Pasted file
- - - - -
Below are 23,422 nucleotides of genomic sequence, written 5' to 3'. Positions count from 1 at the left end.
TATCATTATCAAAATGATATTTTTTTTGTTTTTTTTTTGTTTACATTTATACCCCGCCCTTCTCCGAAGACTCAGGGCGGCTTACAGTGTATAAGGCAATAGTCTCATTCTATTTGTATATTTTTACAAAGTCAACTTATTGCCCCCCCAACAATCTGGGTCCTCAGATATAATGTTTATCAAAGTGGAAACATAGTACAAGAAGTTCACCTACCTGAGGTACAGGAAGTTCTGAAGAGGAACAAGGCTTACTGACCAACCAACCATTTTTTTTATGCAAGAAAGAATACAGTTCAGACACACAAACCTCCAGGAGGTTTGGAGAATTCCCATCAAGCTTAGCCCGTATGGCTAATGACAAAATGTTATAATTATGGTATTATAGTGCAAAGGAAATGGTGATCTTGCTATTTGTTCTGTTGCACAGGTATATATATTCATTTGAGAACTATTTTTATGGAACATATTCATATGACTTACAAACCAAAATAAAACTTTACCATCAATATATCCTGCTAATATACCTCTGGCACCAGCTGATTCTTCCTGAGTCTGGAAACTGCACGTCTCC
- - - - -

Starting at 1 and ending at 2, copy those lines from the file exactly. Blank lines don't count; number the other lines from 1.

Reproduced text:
Below are 23,422 nucleotides of genomic sequence, written 5' to 3'. Positions count from 1 at the left end.
TATCATTATCAAAATGATATTTTTTTTGTTTTTTTTTTGTTTACATTTATACCCCGCCCTTCTCCGAAGACTCAGGGCGGCTTACAGTGTATAAGGCAATAGTCTCATTCTATTTGTATATTTTTACAAAGTCAACTTATTGCCCCCCCAACAATCTGGGTCCTCAGATATAATGTTTATCAAAGTGGAAACATAGTACAAGAAGTTCACCTACCTGAGGTACAGGAAGTTCTGAAGAGGAACAAGGCTTACTGACCAACCAACCATTTTTTTTATGCAAGAAAGAATACAGTTCAGACACACAAACCTCCAGGAGGTTTGGAGAATTCCCATCAAGCTTAGCCCGTATGGCTAATGACAAAATGTTATAATTATGGTATTATAGTGCAAAGGAAATGGTGATCTTGCTATTTGTTCTGTTGCACAGGTATATATATTCATTTGAGAACTATTTTTATGGAACATATTCATATGACTTACAAACCAAAATAAAACTTTACCATCAATATATCCTGCTAATATACCTCTGGCACCAGCTGATTCTTCCTGAGTCTGGAAACTGCACGTCTCC